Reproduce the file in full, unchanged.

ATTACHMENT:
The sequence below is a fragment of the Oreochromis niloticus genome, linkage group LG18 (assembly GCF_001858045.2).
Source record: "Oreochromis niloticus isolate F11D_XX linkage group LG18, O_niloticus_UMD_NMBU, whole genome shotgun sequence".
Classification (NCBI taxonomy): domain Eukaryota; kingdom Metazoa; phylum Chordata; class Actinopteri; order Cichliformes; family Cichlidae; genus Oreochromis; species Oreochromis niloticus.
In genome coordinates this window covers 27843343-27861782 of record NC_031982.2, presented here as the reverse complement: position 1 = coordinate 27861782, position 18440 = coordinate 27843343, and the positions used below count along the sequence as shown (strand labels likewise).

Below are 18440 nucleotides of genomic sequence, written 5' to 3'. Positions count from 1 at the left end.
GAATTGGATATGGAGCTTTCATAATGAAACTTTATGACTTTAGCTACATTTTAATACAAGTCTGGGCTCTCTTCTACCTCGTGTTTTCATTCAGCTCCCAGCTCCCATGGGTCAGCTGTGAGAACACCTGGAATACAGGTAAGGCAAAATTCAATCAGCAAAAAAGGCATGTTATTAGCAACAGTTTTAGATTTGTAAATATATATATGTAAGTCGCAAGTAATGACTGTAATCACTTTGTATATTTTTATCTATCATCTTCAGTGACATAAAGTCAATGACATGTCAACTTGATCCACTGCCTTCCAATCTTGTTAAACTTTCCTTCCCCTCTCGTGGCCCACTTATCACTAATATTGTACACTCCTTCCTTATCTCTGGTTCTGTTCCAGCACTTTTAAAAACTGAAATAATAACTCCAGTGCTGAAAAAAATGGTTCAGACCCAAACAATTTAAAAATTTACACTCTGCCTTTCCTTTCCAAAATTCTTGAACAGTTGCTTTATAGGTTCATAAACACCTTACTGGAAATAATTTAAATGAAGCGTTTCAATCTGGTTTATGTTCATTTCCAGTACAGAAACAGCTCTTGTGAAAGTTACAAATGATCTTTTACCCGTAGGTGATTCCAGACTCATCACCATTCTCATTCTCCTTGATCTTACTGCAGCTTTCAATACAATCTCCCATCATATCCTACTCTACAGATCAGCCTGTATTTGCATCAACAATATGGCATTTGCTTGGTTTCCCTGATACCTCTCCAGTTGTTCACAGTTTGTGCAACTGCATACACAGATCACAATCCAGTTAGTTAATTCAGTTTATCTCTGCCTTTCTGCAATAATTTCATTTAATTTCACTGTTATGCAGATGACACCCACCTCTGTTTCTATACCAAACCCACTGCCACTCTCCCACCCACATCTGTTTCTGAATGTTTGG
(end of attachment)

The sequence below is a fragment of the Oreochromis niloticus genome, linkage group LG18 (assembly GCF_001858045.2).
Source record: "Oreochromis niloticus isolate F11D_XX linkage group LG18, O_niloticus_UMD_NMBU, whole genome shotgun sequence".
Classification (NCBI taxonomy): domain Eukaryota; kingdom Metazoa; phylum Chordata; class Actinopteri; order Cichliformes; family Cichlidae; genus Oreochromis; species Oreochromis niloticus.
In genome coordinates this window covers 27843343-27861782 of record NC_031982.2, presented here as the reverse complement: position 1 = coordinate 27861782, position 18440 = coordinate 27843343, and the positions used below count along the sequence as shown (strand labels likewise).

Below are 18440 nucleotides of genomic sequence, written 5' to 3'. Positions count from 1 at the left end.
GAATTGGATATGGAGCTTTCATAATGAAACTTTATGACTTTAGCTACATTTTAATACAAGTCTGGGCTCTCTTCTACCTCGTGTTTTCATTCAGCTCCCAGCTCCCATGGGTCAGCTGTGAGAACACCTGGAATACAGGTAAGGCAAAATTCAATCAGCAAAAAAGGCATGTTATTAGCAACAGTTTTAGATTTGTAAATATATATATGTAAGTCGCAAGTAATGACTGTAATCACTTTGTATATTTTTATCTATCATCTTCAGTGACATAAAGTCAATGACATGTCAACTTGATCCACTGCCTTCCAATCTTGTTAAACTTTCCTTCCCCTCTCGTGGCCCACTTATCACTAATATTGTACACTCCTTCCTTATCTCTGGTTCTGTTCCAGCACTTTTAAAAACTGAAATAATAACTCCAGTGCTGAAAAAAATGGTTCAGACCCAAACAATTTAAAAATTTACACTCTGCCTTTCCTTTCCAAAATTCTTGAACAGTTGCTTTATAGGTTCATAAACACCTTACTGGAAATAATTTAAATGAAGCGTTTCAATCTGGTTTATGTTCATTTCCAGTACAGAAACAGCTCTTGTGAAAGTTACAAATGATCTTTTACCCGTAGGTGATTCCAGACTCATCACCATTCTCATTCTCCTTGATCTTACTGCAGCTTTCAATACAATCTCCCATCATATCCTACTCTACAGATCAGCCTGTATTTGCATCAACAATATGGCATTTGCTTGGTTTCCCTGATACCTCTCCAGTTGTTCACAGTTTGTGCAACTGCATACACAGATCACAATCCAGTTAGTTAATTCAGTTTATCTCTGCCTTTCTGCAATAATTTCATTTAATTTCACTGTTATGCAGATGACACCCACCTCTGTTTCTATACCAAACCCACTGCCACTCTCCCACCCACATCTGTTTCTGAATGTTTGG